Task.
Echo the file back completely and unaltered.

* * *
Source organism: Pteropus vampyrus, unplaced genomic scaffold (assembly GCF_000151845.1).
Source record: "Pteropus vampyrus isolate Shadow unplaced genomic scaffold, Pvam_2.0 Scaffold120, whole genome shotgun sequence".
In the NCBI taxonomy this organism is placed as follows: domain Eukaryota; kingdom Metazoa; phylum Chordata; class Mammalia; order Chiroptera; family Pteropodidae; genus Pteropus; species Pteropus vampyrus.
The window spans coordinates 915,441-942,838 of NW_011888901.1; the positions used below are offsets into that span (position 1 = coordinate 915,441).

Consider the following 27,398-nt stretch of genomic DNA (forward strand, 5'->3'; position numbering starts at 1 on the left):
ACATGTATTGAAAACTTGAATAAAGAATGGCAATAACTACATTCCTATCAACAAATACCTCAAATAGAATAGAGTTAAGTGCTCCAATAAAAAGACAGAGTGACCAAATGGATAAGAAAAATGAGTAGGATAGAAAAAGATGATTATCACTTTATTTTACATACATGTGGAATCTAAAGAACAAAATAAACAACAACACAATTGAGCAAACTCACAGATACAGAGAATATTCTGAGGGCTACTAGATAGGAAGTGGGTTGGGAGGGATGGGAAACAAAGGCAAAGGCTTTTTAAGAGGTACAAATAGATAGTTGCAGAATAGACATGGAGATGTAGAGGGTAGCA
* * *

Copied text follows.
Source organism: Pteropus vampyrus, unplaced genomic scaffold (assembly GCF_000151845.1).
Source record: "Pteropus vampyrus isolate Shadow unplaced genomic scaffold, Pvam_2.0 Scaffold120, whole genome shotgun sequence".
In the NCBI taxonomy this organism is placed as follows: domain Eukaryota; kingdom Metazoa; phylum Chordata; class Mammalia; order Chiroptera; family Pteropodidae; genus Pteropus; species Pteropus vampyrus.
The window spans coordinates 915,441-942,838 of NW_011888901.1; the positions used below are offsets into that span (position 1 = coordinate 915,441).

Consider the following 27,398-nt stretch of genomic DNA (forward strand, 5'->3'; position numbering starts at 1 on the left):
ACATGTATTGAAAACTTGAATAAAGAATGGCAATAACTACATTCCTATCAACAAATACCTCAAATAGAATAGAGTTAAGTGCTCCAATAAAAAGACAGAGTGACCAAATGGATAAGAAAAATGAGTAGGATAGAAAAAGATGATTATCACTTTATTTTACATACATGTGGAATCTAAAGAACAAAATAAACAACAACACAATTGAGCAAACTCACAGATACAGAGAATATTCTGAGGGCTACTAGATAGGAAGTGGGTTGGGAGGGATGGGAAACAAAGGCAAAGGCTTTTTAAGAGGTACAAATAGATAGTTGCAGAATAGACATGGAGATGTAGAGGGTAGCA